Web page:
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ISBN9780073401331

Solutions for Chapter 9.5: 2p Factorial Experiments

Solutions for Chapter 9.5

Summary of Chapter 9.5: 2p Factorial Experiments

When an experimenter wants to study several factors simultaneously, the number of different treatments can become quite large.

Statistics for Engineers and Scientists was written by and is associated to the ISBN: 9780073401331. Chapter 9.5: 2p Factorial Experiments includes 12 full step-by-step solutions. Since 12 problems in chapter 9.5: 2p Factorial Experiments have been answered, more than 822182 students have viewed full step-by-step solutions from this chapter. This expansive textbook survival guide covers the following chapters and their solutions. This textbook survival guide was created for the textbook: Statistics for Engineers and Scientists , edition: 4.

Key Statistics Terms and definitions covered in this textbook
• 2 k factorial experiment.

A full factorial experiment with k factors and all factors tested at only two levels (settings) each.

• Assignable cause

The portion of the variability in a set of observations that can be traced to speciic causes, such as operators, materials, or equipment. Also called a special cause.

• Average

See Arithmetic mean.

• Categorical data

Data consisting of counts or observations that can be classiied into categories. The categories may be descriptive.

• Causal variable

When y fx = ( ) and y is considered to be caused by x, x is sometimes called a causal variable

• Central composite design (CCD)

A second-order response surface design in k variables consisting of a two-level factorial, 2k axial runs, and one or more center points. The two-level factorial portion of a CCD can be a fractional factorial design when k is large. The CCD is the most widely used design for itting a second-order model.

• Conditional probability mass function

The probability mass function of the conditional probability distribution of a discrete random variable.

• Confounding

When a factorial experiment is run in blocks and the blocks are too small to contain a complete replicate of the experiment, one can run a fraction of the replicate in each block, but this results in losing information on some effects. These effects are linked with or confounded with the blocks. In general, when two factors are varied such that their individual effects cannot be determined separately, their effects are said to be confounded.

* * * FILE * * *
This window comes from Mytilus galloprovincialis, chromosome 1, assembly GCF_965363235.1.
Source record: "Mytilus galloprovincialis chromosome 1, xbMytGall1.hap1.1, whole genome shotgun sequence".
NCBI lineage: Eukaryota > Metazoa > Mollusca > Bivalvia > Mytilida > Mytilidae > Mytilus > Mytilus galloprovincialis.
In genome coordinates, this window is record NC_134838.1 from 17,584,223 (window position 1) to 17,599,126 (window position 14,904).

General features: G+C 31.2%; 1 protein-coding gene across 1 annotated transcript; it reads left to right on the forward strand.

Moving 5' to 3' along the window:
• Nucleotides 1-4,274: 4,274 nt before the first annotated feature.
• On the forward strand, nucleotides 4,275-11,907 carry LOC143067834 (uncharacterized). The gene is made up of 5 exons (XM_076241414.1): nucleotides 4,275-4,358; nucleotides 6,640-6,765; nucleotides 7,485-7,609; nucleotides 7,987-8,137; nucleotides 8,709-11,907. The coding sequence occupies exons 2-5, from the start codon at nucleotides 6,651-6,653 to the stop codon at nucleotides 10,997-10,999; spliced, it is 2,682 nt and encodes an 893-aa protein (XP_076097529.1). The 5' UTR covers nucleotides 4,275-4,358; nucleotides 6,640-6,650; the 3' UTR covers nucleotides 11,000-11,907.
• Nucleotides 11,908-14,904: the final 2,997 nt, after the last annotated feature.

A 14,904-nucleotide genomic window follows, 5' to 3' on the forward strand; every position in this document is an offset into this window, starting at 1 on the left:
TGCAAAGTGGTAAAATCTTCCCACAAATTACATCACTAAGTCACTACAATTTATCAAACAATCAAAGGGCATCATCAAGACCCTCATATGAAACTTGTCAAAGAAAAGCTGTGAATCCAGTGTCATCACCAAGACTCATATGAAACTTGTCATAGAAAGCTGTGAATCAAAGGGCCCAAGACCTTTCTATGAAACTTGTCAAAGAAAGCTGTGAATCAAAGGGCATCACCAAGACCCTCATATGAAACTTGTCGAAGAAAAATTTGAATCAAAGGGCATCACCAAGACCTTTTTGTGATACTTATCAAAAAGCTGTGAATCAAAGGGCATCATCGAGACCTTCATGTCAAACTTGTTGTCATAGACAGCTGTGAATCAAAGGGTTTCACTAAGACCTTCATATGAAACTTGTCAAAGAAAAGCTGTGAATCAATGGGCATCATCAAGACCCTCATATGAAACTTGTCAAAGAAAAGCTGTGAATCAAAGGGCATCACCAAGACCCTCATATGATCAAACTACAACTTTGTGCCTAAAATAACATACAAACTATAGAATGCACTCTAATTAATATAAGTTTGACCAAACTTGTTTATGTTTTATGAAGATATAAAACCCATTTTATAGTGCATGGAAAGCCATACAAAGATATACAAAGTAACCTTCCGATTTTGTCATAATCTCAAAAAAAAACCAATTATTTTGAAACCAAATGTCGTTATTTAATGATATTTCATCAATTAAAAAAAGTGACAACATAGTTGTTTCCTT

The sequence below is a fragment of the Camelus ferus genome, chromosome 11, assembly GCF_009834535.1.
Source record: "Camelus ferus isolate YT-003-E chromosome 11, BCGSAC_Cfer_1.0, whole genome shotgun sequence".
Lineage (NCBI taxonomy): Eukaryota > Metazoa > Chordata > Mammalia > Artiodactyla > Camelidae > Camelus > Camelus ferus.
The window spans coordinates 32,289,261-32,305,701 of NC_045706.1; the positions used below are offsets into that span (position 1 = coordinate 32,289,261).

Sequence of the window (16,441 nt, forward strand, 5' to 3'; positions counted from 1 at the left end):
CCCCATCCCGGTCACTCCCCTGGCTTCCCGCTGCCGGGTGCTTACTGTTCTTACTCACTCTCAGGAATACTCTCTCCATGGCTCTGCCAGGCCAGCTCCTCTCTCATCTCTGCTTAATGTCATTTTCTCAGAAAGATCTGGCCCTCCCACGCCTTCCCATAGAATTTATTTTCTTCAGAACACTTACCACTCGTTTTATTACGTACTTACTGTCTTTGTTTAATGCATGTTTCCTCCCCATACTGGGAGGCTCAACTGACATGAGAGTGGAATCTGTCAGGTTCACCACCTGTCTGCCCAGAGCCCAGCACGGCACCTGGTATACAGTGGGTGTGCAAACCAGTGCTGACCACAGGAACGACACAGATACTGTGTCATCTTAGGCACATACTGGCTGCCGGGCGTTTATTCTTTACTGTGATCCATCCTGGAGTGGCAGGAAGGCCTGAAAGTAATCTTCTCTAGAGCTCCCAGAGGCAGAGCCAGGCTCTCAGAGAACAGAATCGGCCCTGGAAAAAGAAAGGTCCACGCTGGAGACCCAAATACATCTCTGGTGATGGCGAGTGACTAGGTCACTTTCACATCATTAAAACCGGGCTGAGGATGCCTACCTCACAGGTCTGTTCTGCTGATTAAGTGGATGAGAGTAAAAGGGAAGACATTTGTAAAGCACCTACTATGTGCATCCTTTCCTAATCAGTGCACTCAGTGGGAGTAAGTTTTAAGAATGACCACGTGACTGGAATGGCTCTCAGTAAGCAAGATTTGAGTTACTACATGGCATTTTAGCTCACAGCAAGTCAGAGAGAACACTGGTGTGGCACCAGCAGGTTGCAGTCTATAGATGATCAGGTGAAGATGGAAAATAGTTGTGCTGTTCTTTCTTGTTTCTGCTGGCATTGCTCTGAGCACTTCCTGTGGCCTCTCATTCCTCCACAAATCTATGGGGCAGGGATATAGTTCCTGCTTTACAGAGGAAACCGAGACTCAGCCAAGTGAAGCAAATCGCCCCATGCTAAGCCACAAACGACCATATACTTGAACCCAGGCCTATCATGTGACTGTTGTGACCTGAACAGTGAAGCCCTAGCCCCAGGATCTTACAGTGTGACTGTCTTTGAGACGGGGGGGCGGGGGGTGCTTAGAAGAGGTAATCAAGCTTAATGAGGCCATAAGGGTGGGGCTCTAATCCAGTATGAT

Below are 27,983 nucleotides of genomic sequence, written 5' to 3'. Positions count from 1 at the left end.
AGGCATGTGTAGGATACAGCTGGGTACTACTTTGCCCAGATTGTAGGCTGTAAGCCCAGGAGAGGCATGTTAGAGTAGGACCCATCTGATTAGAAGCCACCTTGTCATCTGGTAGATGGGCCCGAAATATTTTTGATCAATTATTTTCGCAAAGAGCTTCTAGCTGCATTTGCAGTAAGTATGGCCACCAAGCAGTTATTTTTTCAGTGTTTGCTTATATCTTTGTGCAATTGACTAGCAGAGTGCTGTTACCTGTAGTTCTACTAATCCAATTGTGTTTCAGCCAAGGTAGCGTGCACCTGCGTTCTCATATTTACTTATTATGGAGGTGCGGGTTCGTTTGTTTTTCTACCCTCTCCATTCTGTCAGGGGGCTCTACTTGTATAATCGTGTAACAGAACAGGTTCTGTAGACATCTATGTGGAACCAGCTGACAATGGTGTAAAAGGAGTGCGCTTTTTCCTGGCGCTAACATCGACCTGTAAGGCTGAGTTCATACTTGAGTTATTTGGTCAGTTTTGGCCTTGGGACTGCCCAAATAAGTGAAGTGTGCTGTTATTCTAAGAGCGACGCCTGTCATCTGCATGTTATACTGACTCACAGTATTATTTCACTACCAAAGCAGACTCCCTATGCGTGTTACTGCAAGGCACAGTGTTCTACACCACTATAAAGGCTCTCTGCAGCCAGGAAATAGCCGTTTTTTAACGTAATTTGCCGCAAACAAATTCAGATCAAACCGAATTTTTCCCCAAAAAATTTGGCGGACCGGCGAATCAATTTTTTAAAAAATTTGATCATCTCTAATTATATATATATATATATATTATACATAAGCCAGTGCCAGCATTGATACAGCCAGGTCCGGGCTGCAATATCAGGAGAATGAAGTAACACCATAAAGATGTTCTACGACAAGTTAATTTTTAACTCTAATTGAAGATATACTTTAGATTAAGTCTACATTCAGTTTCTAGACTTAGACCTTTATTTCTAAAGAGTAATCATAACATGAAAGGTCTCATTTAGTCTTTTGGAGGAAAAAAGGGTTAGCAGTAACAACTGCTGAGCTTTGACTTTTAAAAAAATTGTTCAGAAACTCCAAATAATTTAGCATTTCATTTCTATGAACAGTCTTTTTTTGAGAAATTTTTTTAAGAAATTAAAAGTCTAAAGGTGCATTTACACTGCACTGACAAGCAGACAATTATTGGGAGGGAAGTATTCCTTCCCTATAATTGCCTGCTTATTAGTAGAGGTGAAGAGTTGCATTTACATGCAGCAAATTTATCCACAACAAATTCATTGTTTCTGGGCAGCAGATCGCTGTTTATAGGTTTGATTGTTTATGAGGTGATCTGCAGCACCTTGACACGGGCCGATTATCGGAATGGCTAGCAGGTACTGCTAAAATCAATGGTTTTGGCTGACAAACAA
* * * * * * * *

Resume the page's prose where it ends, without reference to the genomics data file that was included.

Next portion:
• Conidence coeficient

The probability 1?a associated with a conidence interval expressing the probability that the stated interval will contain the true parameter value.

• Conidence level

Another term for the conidence coeficient.

• Continuous uniform random variable

A continuous random variable with range of a inite interval and a constant probability density function.

• Correlation coeficient

A dimensionless measure of the linear association between two variables, usually lying in the interval from ?1 to +1, with zero indicating the absence of correlation (but not necessarily the independence of the two variables).

• Covariance

A measure of association between two random variables obtained as the expected value of the product of the two random variables around their means; that is, Cov(X Y, ) [( )( )] =? ? E X Y ? ? X Y .

• Cumulative sum control chart (CUSUM)

A control chart in which the point plotted at time t is the sum of the measured deviations from target for all statistics up to time t

• Deining relation

A subset of effects in a fractional factorial design that deine the aliases in the design.

• Expected value

The expected value of a random variable X is its long-term average or mean value. In the continuous case, the expected value of X is E X xf x dx ( ) = ?? ( ) ? ? where f ( ) x is the density function of the random variable X.

• F-test

Any test of signiicance involving the F distribution. The most common F-tests are (1) testing hypotheses about the variances or standard deviations of two independent normal distributions, (2) testing hypotheses about treatment means or variance components in the analysis of variance, and (3) testing signiicance of regression or tests on subsets of parameters in a regression model.

• Fixed factor (or fixed effect).

In analysis of variance, a factor or effect is considered ixed if all the levels of interest for that factor are included in the experiment. Conclusions are then valid about this set of levels only, although when the factor is quantitative, it is customary to it a model to the data for interpolating between these levels.

• Gamma function

A function used in the probability density function of a gamma random variable that can be considered to extend factorials

• Generator

Effects in a fractional factorial experiment that are used to construct the experimental tests used in the experiment. The generators also deine the aliases.